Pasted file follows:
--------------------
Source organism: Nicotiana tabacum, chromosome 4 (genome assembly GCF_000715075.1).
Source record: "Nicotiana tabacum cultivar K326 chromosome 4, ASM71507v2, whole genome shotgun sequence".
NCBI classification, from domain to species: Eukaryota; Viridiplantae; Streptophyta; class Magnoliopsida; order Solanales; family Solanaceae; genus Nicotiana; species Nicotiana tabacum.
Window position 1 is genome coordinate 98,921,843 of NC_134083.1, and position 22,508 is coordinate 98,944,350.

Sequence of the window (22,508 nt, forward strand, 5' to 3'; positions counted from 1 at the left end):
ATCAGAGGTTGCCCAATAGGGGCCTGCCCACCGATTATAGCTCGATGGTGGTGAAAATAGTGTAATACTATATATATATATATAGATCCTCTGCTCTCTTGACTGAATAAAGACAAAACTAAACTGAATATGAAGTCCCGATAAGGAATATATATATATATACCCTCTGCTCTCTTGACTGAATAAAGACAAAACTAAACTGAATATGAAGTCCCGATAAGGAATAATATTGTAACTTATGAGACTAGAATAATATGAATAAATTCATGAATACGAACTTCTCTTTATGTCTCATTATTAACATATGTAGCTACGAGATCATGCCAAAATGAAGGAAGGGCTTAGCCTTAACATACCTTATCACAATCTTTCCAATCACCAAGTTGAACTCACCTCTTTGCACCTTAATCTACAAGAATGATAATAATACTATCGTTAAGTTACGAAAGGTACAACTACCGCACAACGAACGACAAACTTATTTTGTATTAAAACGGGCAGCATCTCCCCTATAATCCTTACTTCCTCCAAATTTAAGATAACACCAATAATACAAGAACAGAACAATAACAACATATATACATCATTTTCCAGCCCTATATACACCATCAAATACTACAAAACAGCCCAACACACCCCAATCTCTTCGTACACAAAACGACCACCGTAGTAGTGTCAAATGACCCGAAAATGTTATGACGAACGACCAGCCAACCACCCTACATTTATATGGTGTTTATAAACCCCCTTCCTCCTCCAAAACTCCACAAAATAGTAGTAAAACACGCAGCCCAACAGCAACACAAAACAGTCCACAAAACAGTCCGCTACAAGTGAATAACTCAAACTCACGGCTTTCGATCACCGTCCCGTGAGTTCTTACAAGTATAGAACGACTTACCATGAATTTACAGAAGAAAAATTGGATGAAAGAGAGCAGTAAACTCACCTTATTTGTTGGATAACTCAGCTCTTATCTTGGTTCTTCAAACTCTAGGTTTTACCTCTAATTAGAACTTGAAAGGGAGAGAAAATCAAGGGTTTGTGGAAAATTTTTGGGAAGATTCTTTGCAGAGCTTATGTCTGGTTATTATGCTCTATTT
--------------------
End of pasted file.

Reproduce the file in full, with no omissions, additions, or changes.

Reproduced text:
Source organism: Nicotiana tabacum, chromosome 4 (genome assembly GCF_000715075.1).
Source record: "Nicotiana tabacum cultivar K326 chromosome 4, ASM71507v2, whole genome shotgun sequence".
NCBI classification, from domain to species: Eukaryota; Viridiplantae; Streptophyta; class Magnoliopsida; order Solanales; family Solanaceae; genus Nicotiana; species Nicotiana tabacum.
Window position 1 is genome coordinate 98,921,843 of NC_134083.1, and position 22,508 is coordinate 98,944,350.

Sequence of the window (22,508 nt, forward strand, 5' to 3'; positions counted from 1 at the left end):
ATCAGAGGTTGCCCAATAGGGGCCTGCCCACCGATTATAGCTCGATGGTGGTGAAAATAGTGTAATACTATATATATATATATAGATCCTCTGCTCTCTTGACTGAATAAAGACAAAACTAAACTGAATATGAAGTCCCGATAAGGAATATATATATATATACCCTCTGCTCTCTTGACTGAATAAAGACAAAACTAAACTGAATATGAAGTCCCGATAAGGAATAATATTGTAACTTATGAGACTAGAATAATATGAATAAATTCATGAATACGAACTTCTCTTTATGTCTCATTATTAACATATGTAGCTACGAGATCATGCCAAAATGAAGGAAGGGCTTAGCCTTAACATACCTTATCACAATCTTTCCAATCACCAAGTTGAACTCACCTCTTTGCACCTTAATCTACAAGAATGATAATAATACTATCGTTAAGTTACGAAAGGTACAACTACCGCACAACGAACGACAAACTTATTTTGTATTAAAACGGGCAGCATCTCCCCTATAATCCTTACTTCCTCCAAATTTAAGATAACACCAATAATACAAGAACAGAACAATAACAACATATATACATCATTTTCCAGCCCTATATACACCATCAAATACTACAAAACAGCCCAACACACCCCAATCTCTTCGTACACAAAACGACCACCGTAGTAGTGTCAAATGACCCGAAAATGTTATGACGAACGACCAGCCAACCACCCTACATTTATATGGTGTTTATAAACCCCCTTCCTCCTCCAAAACTCCACAAAATAGTAGTAAAACACGCAGCCCAACAGCAACACAAAACAGTCCACAAAACAGTCCGCTACAAGTGAATAACTCAAACTCACGGCTTTCGATCACCGTCCCGTGAGTTCTTACAAGTATAGAACGACTTACCATGAATTTACAGAAGAAAAATTGGATGAAAGAGAGCAGTAAACTCACCTTATTTGTTGGATAACTCAGCTCTTATCTTGGTTCTTCAAACTCTAGGTTTTACCTCTAATTAGAACTTGAAAGGGAGAGAAAATCAAGGGTTTGTGGAAAATTTTTGGGAAGATTCTTTGCAGAGCTTATGTCTGGTTATTATGCTCTATTT